Introducing your brand on social media platforms can be intimidating. It’s your brand’s big debut on a platform and could increase your exposure by 89%; you want to make a good impression. Nervous marketers often take a shotgun approach – targeting as large a population as possible in the hope that a few prospects will take the bait.
Having a presence on every possible platform, however, is not as profitable as identifying an ideal audience and mastering one optimized platform.
Use the “Rifle Approach”
In an effort to create a more efficient approach to the shotgun method, marketers use the rifle approach – in effect, the exact opposite of the shotgun approach. Using the rifle approach, companies target specific groups of consumers in their niche. They use their audience’s online browsing and social networking habits to encourage real user engagement.
Casting too wide a net across social media can portray your brand as flaky, noncommittal, and distant from your ideal consumers. Concentrating your efforts on the one or two social media sites within your defined objective, however, can achieve organic brand awareness and establish you as a thought leader in your industry.
One-to-one marketing is the new one-size-fits-all marketing. Today’s consumers don’t want you to treat them like walking, talking wallets. They want personal, customized, and individual attention. Personalized marketing meets the needs of customers who want to spend less time shopping around, and more time with a company that already understands them.
Customers are more loyal to brands that earn their loyalty by showing they’ve done their homework. Learn the browsing, buying, and networking habits of your audience to prove you care about their experience with your brand. Cultivate this relationship by interacting with your customers via their favorite social media site. When you connect with customers in a way they feel comfortable with, you gain more ground than intrusive cold calls or annoying email campaigns.
Begin with Your Audience
Social media strategies are nothing without targeting a specific audience. Before you can start making waves in the webosphere, you must understand your ideal audience. On social media, your audience is your fans, followers, and friends. They are the people who enjoy and share your content; they spread brand awareness through word of mouth. Your audience will have certain characteristics that make them the ideal customers for your brand. Identify these characteristics and leverage them on social media.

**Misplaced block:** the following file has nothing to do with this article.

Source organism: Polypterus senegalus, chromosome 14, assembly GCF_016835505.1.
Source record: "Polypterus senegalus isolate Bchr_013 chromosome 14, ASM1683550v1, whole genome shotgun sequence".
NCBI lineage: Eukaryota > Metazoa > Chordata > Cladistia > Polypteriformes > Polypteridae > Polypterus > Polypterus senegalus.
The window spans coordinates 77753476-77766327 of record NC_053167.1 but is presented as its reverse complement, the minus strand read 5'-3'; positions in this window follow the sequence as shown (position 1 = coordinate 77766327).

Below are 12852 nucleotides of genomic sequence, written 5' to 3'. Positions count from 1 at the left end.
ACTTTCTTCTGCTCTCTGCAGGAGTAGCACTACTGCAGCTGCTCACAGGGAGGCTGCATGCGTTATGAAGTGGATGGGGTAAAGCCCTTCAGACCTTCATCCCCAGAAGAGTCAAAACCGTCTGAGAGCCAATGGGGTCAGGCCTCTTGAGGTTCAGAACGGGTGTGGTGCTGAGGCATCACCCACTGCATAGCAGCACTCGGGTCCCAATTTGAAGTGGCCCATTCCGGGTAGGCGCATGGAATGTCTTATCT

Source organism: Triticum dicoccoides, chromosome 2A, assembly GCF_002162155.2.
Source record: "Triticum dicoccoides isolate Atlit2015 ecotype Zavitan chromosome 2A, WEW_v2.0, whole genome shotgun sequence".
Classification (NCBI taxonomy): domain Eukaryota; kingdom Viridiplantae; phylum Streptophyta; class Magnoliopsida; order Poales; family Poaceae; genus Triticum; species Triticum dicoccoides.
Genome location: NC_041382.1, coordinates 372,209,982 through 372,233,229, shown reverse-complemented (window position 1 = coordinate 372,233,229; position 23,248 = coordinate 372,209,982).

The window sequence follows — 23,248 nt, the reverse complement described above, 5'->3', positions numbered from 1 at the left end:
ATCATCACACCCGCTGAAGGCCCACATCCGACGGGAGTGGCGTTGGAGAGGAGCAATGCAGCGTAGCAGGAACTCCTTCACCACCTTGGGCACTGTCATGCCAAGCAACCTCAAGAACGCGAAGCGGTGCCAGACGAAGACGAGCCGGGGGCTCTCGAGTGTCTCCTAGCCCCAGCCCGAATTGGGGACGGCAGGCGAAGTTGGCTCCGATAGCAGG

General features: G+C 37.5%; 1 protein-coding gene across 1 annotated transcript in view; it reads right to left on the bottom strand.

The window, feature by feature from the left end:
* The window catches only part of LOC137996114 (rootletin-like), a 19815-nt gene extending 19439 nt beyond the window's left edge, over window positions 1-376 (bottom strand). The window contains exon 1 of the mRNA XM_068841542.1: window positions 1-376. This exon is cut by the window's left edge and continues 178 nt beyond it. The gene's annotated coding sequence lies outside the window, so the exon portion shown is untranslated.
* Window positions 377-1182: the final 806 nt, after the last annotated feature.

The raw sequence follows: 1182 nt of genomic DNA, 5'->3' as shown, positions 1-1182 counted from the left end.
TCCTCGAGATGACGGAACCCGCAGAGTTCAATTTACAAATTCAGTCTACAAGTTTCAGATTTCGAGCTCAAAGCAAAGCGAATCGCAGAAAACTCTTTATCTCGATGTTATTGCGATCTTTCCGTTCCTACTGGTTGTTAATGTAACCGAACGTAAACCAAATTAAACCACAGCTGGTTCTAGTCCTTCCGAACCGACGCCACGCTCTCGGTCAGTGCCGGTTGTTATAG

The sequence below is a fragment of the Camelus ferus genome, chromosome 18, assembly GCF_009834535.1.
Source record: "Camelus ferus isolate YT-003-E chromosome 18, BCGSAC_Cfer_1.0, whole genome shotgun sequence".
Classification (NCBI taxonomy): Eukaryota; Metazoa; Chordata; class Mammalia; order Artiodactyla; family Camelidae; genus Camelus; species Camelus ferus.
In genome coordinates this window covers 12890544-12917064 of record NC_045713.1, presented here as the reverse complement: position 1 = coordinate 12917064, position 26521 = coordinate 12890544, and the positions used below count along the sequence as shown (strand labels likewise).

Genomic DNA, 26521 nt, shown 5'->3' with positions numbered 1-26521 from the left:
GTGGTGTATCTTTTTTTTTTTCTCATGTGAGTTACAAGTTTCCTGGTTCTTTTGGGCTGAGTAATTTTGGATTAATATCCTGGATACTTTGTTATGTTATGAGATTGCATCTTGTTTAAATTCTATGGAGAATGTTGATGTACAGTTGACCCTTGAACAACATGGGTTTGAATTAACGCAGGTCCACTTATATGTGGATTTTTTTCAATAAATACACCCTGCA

For any marketing effort, the first step is to pinpoint the audience for your message. If you don’t have a solid idea about your ideal audience, a few basic questions can help you get started:
- What need does my product fill?
- Who suffers from this need?
- Who will gain value from my product?
- What demographic does my market currently target?
- Who am I best equipped to sell to?
These questions can help you identify where you fit in your product’s market, the audience competitors are selling to, and the demographics of your best prospects. Gather survey data to identify potential demographic groups. Conduct your own survey or contact a marketing firm to help you. Collect data that connects your product with positive responses from different demographics to discover which group your strategy should target.
Use the funnel approach to narrow a broad audience. For example, if you sell clothing, you could feasibly target any audience. Start with gender as your first “bucket” in the funnel. If your clothes are gender-specific, you immediately narrow your audience for your second bucket, which might be age range. Continue funneling your audience through income, education, location, and other applicable categories. At the bottom of your funnel, you’ll have a narrow audience to target.